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Let’s Face It: Tracking Is Intentional Systemic Inequity

November 2, 2021

This article was written by KnowledgeWorks consultant and former Senior Director of Strategic Initiatives Eric Toshalis, EdD.

Over the past few tumultuous years, activists and reformers have regularly featured a quote by the great James Baldwin to help underscore the necessity for raised awareness. It goes like this:

Not everything that is faced can be changed, but nothing can be changed until it is faced.

Baldwin is saying so much in that one sentence, but one thing that jumps out to us is this: the need for bravery in confronting injustice. To face something in the way Baldwin is framing it is to turn toward it, to see it for what it is, to challenge it. That requires pushing through denial and complacency and revealing the flaws in our taken-for-granted assumptions. It involves the creation of new or altered relationships. It means mustering the will to ask hard questions and transform self, other and system. And yes, it also necessitates discomfort, particularly for those who benefit the most from the status quo. Discomfort notwithstanding, we think Baldwin’s call for bravery is also an offer of hope. Once we muster the courage to face something, we open the possibility that it can be changed.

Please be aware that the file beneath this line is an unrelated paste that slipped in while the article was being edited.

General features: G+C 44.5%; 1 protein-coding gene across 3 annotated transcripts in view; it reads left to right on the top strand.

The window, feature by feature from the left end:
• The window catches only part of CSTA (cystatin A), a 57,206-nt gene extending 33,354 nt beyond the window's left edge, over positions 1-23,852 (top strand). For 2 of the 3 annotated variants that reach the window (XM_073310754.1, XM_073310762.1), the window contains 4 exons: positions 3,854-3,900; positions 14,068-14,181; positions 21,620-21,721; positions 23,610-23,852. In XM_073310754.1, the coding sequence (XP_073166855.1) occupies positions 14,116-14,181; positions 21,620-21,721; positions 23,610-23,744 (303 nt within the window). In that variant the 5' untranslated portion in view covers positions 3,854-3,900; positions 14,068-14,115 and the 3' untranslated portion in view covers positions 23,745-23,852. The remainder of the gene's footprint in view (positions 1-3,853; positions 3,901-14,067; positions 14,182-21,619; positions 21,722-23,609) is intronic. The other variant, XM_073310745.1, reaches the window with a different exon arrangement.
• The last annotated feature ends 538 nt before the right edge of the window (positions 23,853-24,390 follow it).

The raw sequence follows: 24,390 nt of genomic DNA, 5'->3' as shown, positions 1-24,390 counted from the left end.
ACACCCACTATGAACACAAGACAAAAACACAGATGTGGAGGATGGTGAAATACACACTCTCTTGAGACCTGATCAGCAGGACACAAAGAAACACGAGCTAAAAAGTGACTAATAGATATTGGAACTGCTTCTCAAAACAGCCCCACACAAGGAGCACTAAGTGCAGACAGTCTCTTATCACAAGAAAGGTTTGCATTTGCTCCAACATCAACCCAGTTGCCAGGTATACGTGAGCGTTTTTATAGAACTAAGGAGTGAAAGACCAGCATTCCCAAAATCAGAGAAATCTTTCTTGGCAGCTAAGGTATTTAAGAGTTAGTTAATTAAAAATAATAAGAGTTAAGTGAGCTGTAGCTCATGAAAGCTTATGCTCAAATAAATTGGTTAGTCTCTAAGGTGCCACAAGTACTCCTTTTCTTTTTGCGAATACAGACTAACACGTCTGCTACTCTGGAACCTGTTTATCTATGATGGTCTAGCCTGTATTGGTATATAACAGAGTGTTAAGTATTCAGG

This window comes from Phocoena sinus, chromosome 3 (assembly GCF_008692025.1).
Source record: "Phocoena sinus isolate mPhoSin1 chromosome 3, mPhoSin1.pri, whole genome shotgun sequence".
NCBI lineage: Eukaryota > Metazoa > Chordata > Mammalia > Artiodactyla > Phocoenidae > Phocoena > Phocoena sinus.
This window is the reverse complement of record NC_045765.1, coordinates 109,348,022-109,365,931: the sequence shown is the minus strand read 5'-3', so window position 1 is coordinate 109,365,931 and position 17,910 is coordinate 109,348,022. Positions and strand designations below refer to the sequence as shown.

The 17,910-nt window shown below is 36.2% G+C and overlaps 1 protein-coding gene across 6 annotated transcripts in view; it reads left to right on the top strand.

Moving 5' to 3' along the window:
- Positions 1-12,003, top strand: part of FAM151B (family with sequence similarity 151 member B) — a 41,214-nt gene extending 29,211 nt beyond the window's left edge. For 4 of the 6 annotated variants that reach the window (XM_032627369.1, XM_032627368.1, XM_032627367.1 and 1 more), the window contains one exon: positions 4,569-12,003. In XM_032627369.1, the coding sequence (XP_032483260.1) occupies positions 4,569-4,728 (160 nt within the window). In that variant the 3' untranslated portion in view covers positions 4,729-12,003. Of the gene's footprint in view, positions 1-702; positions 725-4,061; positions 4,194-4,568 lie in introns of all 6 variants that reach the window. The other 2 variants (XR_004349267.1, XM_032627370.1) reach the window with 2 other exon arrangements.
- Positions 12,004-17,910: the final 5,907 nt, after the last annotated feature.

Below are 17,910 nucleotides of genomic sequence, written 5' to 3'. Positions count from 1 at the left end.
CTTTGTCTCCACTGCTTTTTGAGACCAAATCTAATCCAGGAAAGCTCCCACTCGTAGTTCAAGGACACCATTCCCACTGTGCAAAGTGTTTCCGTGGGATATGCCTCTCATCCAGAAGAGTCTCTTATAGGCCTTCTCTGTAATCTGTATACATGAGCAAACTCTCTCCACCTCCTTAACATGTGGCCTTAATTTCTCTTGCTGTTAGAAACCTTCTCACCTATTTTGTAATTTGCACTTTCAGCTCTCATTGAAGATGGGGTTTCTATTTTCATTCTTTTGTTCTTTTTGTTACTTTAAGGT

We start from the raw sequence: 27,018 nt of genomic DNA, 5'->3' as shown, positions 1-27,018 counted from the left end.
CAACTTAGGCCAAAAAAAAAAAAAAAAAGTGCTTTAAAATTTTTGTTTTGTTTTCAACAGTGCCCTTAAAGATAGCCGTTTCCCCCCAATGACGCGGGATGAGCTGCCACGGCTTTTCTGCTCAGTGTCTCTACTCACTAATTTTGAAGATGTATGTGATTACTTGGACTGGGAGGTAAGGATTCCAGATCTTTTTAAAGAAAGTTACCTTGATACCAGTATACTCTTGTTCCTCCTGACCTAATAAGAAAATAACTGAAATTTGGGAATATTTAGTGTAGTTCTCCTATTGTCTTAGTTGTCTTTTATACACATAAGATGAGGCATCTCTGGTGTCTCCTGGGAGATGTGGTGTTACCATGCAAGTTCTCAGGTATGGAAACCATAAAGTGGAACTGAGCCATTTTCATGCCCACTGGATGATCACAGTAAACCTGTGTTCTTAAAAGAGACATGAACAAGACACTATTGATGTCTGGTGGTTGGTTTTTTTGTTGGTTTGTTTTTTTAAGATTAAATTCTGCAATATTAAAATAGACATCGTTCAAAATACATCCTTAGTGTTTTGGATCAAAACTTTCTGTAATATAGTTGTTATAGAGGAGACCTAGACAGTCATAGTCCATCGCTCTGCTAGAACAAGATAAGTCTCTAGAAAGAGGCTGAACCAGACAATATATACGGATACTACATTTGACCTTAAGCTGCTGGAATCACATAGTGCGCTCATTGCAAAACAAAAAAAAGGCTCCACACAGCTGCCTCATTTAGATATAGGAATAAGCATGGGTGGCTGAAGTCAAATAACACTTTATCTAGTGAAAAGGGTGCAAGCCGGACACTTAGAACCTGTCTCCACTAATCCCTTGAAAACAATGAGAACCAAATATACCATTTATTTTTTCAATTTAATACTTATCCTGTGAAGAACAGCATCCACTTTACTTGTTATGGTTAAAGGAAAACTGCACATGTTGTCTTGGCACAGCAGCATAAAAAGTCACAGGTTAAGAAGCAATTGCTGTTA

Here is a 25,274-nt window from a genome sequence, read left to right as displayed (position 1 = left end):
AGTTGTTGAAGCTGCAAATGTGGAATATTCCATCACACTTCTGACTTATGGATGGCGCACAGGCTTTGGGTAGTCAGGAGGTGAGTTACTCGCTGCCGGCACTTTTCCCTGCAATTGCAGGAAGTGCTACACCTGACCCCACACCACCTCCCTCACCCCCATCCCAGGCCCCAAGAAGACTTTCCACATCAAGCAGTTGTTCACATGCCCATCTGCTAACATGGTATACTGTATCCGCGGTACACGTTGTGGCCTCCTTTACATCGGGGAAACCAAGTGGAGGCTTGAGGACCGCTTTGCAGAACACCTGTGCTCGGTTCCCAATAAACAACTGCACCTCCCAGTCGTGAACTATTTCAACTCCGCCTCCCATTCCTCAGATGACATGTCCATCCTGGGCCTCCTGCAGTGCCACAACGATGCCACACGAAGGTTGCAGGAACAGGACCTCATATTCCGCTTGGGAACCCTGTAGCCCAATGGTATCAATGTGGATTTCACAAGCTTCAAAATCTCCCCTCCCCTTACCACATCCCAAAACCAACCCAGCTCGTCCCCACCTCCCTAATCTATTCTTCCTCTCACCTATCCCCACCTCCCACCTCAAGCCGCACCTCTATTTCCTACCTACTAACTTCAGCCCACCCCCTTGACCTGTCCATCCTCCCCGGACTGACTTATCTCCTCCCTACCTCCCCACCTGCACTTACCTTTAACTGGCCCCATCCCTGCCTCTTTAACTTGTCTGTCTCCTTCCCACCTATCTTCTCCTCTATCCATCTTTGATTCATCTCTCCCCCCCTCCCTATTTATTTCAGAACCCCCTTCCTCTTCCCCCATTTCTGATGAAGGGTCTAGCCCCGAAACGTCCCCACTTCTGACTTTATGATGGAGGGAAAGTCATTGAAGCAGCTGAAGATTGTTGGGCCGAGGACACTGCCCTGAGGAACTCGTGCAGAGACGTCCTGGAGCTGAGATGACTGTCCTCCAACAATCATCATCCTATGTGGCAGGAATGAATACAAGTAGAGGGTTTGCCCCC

Here we attempt to face and make the case for replacing one of the most hurtful and pervasive barriers to justice and equity currently operating in our schools: tracking. By “tracking,” we mean the widespread practice of labeling, ranking, sorting and separating students, our children, by perceived academic ability and behavioral compliance. As we’ll discuss, the justifications for tracking are specious, its origins indefensible and its current applications harmful. Despite this, it continues to be a fundamental design component in US public education. To break down why it’s so problematic and propose a specific remedy, our goal is to do as Baldwin recommends: face the injustice of tracking, not just to build awareness but also to change things.

Observation #1: (In)equity is a consequence of design

Our PreK-12 educational system is perfectly designed to yield the inequitable outcomes it produces. If we want to change those outcomes, we have to change the design. Adding new approaches isn’t enough. Tinkering with features is insufficient. If we want big changes, we have to make big changes.